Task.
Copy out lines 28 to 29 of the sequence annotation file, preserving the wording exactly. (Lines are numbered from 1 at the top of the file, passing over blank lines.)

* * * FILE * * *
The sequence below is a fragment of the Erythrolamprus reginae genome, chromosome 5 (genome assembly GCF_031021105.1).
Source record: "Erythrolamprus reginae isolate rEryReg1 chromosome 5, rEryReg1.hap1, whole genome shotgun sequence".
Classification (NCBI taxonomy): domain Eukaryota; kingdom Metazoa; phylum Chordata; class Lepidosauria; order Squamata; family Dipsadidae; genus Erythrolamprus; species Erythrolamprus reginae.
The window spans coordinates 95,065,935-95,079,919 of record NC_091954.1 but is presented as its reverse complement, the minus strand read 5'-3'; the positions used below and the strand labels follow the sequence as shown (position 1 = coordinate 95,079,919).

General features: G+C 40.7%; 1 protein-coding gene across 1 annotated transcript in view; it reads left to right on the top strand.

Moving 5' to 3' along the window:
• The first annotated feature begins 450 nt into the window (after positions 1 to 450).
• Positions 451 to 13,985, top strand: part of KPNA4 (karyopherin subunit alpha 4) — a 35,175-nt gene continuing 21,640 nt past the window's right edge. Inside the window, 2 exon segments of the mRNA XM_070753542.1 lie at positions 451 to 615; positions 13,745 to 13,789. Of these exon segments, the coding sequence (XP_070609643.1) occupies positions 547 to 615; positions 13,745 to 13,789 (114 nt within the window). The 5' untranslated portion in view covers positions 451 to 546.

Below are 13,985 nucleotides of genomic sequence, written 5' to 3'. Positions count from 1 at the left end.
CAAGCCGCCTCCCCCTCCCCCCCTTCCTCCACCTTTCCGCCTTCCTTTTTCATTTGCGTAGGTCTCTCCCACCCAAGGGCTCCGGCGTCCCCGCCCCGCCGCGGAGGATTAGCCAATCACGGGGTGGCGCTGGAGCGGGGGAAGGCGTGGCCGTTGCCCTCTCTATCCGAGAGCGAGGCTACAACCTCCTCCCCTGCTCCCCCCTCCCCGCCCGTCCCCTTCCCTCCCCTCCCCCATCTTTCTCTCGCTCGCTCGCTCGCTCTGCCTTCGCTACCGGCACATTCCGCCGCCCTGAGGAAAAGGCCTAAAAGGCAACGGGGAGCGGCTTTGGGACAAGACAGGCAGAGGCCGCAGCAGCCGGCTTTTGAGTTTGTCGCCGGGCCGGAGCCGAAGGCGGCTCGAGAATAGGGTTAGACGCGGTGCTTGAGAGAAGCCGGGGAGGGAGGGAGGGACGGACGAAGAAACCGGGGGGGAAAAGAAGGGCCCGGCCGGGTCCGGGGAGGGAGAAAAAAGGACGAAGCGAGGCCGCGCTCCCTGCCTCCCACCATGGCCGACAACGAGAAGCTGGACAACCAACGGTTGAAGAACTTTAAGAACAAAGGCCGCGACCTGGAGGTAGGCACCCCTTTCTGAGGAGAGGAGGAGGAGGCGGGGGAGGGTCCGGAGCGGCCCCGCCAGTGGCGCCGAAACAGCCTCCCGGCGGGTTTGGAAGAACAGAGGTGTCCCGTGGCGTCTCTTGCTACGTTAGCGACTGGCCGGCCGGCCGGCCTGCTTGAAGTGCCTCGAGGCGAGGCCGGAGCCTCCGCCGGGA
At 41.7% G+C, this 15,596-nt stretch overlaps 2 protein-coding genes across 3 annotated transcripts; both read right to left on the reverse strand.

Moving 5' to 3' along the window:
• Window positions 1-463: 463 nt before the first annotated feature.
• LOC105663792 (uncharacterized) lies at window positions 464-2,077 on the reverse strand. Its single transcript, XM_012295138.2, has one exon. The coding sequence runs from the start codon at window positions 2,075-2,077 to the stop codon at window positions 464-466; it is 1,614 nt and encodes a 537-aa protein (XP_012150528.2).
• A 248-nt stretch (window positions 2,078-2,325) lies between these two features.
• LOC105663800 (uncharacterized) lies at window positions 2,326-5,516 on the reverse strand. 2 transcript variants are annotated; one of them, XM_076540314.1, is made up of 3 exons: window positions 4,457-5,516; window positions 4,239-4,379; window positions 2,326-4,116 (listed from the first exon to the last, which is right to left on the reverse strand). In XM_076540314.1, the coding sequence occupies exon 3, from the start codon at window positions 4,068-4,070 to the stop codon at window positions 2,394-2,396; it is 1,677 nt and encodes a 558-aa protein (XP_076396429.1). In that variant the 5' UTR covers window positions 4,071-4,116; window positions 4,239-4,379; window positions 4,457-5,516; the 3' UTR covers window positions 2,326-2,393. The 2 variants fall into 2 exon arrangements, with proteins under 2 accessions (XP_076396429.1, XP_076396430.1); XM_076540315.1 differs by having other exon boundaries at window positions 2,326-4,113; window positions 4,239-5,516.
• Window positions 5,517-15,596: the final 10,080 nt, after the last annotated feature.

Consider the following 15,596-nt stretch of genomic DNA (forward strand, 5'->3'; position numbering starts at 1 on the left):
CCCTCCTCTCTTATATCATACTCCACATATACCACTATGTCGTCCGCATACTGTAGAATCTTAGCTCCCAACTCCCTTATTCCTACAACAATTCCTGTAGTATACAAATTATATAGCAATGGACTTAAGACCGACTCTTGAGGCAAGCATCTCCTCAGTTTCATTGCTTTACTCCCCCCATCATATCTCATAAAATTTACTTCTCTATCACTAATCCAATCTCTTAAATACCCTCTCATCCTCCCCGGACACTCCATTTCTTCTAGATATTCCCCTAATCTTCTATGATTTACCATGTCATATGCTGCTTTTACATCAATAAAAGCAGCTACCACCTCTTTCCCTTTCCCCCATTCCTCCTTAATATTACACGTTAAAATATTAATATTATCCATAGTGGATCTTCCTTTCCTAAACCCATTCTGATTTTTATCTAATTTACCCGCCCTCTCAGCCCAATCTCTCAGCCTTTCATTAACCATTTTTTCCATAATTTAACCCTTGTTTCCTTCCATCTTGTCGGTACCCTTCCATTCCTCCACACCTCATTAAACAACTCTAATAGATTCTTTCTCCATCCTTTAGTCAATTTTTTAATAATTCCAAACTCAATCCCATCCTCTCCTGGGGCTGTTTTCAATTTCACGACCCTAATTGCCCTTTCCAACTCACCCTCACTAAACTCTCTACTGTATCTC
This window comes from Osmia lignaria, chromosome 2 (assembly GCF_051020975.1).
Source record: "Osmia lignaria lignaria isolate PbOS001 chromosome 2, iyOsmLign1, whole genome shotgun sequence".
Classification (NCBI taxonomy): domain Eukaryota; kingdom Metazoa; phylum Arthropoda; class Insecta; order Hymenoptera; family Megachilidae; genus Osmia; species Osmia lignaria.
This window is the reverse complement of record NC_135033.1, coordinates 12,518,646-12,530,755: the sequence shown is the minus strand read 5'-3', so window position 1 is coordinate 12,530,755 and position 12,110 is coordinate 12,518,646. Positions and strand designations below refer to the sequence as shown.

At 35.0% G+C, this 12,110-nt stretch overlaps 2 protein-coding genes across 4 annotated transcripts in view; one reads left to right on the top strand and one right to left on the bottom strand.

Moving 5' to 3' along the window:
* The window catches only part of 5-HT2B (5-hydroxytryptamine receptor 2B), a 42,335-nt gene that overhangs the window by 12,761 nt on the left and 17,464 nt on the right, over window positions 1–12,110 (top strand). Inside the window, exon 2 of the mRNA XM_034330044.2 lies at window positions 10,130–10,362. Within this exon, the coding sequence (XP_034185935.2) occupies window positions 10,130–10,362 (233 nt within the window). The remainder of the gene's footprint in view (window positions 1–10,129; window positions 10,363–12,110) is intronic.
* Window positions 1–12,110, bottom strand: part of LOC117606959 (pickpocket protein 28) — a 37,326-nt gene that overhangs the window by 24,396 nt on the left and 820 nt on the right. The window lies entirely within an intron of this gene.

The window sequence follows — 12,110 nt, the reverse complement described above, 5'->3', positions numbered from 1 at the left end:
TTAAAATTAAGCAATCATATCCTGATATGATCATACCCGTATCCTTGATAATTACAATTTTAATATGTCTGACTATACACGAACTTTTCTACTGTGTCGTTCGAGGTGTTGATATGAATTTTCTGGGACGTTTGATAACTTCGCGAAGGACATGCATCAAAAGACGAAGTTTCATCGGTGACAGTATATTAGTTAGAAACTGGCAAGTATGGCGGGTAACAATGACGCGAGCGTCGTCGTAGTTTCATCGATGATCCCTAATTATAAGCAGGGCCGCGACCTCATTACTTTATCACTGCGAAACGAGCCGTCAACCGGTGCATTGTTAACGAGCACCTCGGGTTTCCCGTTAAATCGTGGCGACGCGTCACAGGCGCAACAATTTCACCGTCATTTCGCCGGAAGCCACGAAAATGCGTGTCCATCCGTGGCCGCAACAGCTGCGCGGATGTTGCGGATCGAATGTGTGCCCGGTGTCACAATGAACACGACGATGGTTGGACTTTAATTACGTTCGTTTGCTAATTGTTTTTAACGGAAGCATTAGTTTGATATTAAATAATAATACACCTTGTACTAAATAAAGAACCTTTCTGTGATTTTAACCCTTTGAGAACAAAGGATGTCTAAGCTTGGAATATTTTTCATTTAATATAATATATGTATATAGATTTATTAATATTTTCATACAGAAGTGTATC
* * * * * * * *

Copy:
The window sequence follows — 12,110 nt, the reverse complement described above, 5'->3', positions numbered from 1 at the left end:
TTAAAATTAAGCAATCATATCCTGATATGATCATACCCGTATCCTTGATAATTACAATTTTAATATGTCTGACTATACACGAACTTTTCTACTGTGTCGTTCGAGGTGTTGATATGAATTTTCTGGGACGTTTGATAACTTCGCGAAGGACATGCATCAAAAGACGAAGTTTCATCGGTGACAGTATATTAGTTAGAAACTGGCAAGTATGGCGGGTAACAATGACGCGAGCGTCGTCGTAGTTTCATCGATGATCCCTAATTATAAGCAGGGCCGCGACCTCATTACTTTATCACTGCGAAACGAGCCGTCAACCGGTGCATTGTTAACGAGCACCTCGGGTTTCCCGTTAAATCGTGGCGACGCGTCACAGGCGCAACAATTTCACCGTCATTTCGCCGGAAGCCACGAAAATGCGTGTCCATCCGTGGCCGCAACAGCTGCGCGGATGTTGCGGATCGAATGTGTGCCCGGTGTCACAATGAACACGACGATGGTTGGACTTTAATTACGTTCGTTTGCTAATTGTTTTTAACGGAAGCATTAGTTTGATATTAAATAATAATACACCTTGTACTAAATAAAGAACCTTTCTGTGATTTTAACCCTTTGAGAACAAAGGATGTCTAAGCTTGGAATATTTTTCATTTAATATAATATATGTATATAGATTTATTAATATTTTCATACAGAAGTGTATC